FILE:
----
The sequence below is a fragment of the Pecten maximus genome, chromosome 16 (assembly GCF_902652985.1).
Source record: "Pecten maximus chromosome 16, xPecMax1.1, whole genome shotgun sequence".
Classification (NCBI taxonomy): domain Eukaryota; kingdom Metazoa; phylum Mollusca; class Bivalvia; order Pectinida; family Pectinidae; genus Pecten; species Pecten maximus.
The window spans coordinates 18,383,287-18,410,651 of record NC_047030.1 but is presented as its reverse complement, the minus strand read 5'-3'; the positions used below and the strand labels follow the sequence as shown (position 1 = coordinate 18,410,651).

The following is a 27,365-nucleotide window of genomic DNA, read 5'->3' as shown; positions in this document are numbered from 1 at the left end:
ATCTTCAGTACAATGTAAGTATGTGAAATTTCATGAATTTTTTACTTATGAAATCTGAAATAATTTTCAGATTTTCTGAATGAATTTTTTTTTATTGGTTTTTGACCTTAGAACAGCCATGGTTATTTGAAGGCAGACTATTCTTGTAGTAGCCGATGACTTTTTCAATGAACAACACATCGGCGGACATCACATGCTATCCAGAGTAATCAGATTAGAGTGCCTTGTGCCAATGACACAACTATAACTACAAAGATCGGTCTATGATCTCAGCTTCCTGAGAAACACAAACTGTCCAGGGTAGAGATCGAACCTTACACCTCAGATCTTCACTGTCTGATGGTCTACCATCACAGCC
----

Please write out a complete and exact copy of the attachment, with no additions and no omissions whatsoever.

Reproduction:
The sequence below is a fragment of the Pecten maximus genome, chromosome 16 (assembly GCF_902652985.1).
Source record: "Pecten maximus chromosome 16, xPecMax1.1, whole genome shotgun sequence".
Classification (NCBI taxonomy): domain Eukaryota; kingdom Metazoa; phylum Mollusca; class Bivalvia; order Pectinida; family Pectinidae; genus Pecten; species Pecten maximus.
The window spans coordinates 18,383,287-18,410,651 of record NC_047030.1 but is presented as its reverse complement, the minus strand read 5'-3'; the positions used below and the strand labels follow the sequence as shown (position 1 = coordinate 18,410,651).

The following is a 27,365-nucleotide window of genomic DNA, read 5'->3' as shown; positions in this document are numbered from 1 at the left end:
ATCTTCAGTACAATGTAAGTATGTGAAATTTCATGAATTTTTTACTTATGAAATCTGAAATAATTTTCAGATTTTCTGAATGAATTTTTTTTTATTGGTTTTTGACCTTAGAACAGCCATGGTTATTTGAAGGCAGACTATTCTTGTAGTAGCCGATGACTTTTTCAATGAACAACACATCGGCGGACATCACATGCTATCCAGAGTAATCAGATTAGAGTGCCTTGTGCCAATGACACAACTATAACTACAAAGATCGGTCTATGATCTCAGCTTCCTGAGAAACACAAACTGTCCAGGGTAGAGATCGAACCTTACACCTCAGATCTTCACTGTCTGATGGTCTACCATCACAGCC